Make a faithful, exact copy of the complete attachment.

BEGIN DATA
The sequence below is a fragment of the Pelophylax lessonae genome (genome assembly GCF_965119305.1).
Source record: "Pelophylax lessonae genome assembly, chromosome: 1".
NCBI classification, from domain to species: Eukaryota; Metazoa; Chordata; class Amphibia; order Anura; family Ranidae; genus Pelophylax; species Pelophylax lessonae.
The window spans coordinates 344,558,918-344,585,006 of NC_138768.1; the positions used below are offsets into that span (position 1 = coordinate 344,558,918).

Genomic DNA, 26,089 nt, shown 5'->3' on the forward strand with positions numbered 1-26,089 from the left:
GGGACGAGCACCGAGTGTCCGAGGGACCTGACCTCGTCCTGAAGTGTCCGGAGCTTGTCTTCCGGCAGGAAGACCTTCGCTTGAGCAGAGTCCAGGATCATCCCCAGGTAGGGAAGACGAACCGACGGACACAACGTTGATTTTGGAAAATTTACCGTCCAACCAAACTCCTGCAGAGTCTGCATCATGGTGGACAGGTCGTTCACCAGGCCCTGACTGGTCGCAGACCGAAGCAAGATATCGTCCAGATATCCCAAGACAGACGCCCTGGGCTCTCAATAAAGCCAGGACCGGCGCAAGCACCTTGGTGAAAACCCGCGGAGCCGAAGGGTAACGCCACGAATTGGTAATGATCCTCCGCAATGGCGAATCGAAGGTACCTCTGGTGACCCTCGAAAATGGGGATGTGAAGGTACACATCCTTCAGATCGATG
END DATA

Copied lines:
The sequence below is a fragment of the Pelophylax lessonae genome (genome assembly GCF_965119305.1).
Source record: "Pelophylax lessonae genome assembly, chromosome: 1".
NCBI classification, from domain to species: Eukaryota; Metazoa; Chordata; class Amphibia; order Anura; family Ranidae; genus Pelophylax; species Pelophylax lessonae.
The window spans coordinates 344,558,918-344,585,006 of NC_138768.1; the positions used below are offsets into that span (position 1 = coordinate 344,558,918).

Genomic DNA, 26,089 nt, shown 5'->3' on the forward strand with positions numbered 1-26,089 from the left:
GGGACGAGCACCGAGTGTCCGAGGGACCTGACCTCGTCCTGAAGTGTCCGGAGCTTGTCTTCCGGCAGGAAGACCTTCGCTTGAGCAGAGTCCAGGATCATCCCCAGGTAGGGAAGACGAACCGACGGACACAACGTTGATTTTGGAAAATTTACCGTCCAACCAAACTCCTGCAGAGTCTGCATCATGGTGGACAGGTCGTTCACCAGGCCCTGACTGGTCGCAGACCGAAGCAAGATATCGTCCAGATATCCCAAGACAGACGCCCTGGGCTCTCAATAAAGCCAGGACCGGCGCAAGCACCTTGGTGAAAACCCGCGGAGCCGAAGGGTAACGCCACGAATTGGTAATGATCCTCCGCAATGGCGAATCGAAGGTACCTCTGGTGACCCTCGAAAATGGGGATGTGAAGGTACACATCCTTCAGATCGATG